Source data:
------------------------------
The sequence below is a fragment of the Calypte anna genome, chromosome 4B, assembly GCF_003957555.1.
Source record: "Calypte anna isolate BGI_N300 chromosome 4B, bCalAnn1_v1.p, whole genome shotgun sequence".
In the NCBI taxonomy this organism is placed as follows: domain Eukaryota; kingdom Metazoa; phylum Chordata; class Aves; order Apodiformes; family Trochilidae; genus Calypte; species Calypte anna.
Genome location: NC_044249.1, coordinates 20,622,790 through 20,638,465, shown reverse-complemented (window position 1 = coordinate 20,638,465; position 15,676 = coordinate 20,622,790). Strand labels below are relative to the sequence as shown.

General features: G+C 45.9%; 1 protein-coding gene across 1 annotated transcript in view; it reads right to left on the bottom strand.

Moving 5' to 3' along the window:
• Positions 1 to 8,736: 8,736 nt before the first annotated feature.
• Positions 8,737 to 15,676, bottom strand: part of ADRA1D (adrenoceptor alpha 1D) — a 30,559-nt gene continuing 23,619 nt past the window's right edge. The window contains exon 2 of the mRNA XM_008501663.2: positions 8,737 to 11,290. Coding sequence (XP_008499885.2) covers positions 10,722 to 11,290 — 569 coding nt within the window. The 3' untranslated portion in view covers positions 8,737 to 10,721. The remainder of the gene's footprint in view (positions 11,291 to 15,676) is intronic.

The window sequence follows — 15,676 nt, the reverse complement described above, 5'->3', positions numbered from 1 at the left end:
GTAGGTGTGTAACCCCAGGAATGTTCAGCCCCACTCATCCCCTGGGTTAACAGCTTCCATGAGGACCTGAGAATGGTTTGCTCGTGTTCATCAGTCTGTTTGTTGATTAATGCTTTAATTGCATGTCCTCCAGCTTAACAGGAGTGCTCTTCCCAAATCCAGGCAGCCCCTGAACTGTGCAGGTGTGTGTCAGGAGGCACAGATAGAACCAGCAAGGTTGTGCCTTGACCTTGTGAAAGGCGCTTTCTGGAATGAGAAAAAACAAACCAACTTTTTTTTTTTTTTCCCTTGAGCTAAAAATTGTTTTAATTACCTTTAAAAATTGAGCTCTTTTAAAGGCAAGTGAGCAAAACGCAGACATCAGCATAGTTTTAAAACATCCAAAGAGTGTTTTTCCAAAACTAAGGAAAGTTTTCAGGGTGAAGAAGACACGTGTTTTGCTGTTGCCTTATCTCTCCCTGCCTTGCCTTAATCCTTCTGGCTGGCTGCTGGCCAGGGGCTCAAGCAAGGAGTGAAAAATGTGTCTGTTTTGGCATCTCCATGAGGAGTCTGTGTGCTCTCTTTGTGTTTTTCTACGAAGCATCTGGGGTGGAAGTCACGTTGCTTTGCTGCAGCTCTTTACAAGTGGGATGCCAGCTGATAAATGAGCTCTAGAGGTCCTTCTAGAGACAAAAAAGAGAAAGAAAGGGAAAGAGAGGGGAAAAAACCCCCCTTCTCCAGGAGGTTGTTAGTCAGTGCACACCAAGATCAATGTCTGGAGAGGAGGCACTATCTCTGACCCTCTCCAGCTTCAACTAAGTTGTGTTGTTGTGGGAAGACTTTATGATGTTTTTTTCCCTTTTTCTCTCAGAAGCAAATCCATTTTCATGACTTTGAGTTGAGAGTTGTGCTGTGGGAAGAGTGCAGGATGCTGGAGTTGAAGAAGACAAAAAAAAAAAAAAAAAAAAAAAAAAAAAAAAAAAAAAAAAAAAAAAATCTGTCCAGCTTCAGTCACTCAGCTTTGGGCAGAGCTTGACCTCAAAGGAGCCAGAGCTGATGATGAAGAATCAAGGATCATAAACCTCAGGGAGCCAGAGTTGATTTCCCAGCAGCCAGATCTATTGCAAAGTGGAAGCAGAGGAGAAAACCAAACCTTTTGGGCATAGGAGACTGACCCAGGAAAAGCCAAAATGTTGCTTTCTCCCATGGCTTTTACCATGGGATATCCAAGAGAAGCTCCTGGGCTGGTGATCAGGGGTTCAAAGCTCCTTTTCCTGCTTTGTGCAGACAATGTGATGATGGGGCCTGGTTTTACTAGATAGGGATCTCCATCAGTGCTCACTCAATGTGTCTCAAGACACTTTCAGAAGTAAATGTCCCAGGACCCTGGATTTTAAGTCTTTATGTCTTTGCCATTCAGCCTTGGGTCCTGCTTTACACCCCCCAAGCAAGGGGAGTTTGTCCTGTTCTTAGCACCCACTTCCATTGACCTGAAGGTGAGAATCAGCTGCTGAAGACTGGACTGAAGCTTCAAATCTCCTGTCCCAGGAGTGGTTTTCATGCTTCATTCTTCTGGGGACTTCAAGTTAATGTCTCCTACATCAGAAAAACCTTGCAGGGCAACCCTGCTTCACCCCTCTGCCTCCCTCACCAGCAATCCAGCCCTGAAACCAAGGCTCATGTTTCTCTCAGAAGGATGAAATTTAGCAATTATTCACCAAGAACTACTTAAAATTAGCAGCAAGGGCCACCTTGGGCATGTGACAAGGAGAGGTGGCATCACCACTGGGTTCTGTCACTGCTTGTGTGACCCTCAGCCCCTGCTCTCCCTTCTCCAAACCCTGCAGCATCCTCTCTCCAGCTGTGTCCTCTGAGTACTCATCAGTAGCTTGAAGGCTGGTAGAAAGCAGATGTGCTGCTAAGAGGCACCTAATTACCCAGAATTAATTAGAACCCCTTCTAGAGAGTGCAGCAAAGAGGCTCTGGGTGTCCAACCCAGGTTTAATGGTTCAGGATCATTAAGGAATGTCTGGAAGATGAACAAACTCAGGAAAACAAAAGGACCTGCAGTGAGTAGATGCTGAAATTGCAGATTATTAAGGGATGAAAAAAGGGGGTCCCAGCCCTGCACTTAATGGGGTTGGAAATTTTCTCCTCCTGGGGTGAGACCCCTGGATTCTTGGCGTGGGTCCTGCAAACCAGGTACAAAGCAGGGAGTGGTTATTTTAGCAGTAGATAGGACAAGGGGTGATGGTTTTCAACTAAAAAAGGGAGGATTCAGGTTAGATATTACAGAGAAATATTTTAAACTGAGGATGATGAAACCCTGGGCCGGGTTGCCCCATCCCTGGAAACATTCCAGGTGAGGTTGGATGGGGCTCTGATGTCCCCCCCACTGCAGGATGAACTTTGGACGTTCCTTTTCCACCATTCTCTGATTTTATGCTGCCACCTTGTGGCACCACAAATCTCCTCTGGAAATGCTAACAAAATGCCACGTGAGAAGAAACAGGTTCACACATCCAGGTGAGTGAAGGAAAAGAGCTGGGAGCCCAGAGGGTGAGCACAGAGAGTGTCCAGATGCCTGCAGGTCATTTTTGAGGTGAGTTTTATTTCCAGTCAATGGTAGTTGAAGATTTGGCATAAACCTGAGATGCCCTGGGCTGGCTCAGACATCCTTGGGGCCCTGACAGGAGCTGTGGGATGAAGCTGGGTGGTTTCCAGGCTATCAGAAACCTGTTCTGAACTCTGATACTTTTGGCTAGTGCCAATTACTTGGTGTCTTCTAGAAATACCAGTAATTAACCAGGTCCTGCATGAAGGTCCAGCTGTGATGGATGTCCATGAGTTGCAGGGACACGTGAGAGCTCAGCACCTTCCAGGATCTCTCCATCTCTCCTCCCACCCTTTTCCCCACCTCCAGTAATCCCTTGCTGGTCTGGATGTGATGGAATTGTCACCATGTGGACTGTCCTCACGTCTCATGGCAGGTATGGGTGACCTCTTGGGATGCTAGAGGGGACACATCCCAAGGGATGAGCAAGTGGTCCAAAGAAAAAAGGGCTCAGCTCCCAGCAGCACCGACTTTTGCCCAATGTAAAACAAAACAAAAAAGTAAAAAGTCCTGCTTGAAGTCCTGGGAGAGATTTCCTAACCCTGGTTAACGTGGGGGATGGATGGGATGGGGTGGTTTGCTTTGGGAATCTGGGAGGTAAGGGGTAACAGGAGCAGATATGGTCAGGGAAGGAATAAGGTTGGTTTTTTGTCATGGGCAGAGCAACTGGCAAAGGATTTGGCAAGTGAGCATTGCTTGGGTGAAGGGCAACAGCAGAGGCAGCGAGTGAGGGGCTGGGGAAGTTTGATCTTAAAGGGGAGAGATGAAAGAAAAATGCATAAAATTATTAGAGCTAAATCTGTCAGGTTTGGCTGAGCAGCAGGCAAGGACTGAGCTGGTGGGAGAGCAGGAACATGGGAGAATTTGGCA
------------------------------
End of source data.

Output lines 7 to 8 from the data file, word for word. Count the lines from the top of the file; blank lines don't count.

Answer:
• Positions 1 to 8,736: 8,736 nt before the first annotated feature.
• Positions 8,737 to 15,676, bottom strand: part of ADRA1D (adrenoceptor alpha 1D) — a 30,559-nt gene continuing 23,619 nt past the window's right edge. The window contains exon 2 of the mRNA XM_008501663.2: positions 8,737 to 11,290. Coding sequence (XP_008499885.2) covers positions 10,722 to 11,290 — 569 coding nt within the window. The 3' untranslated portion in view covers positions 8,737 to 10,721. The remainder of the gene's footprint in view (positions 11,291 to 15,676) is intronic.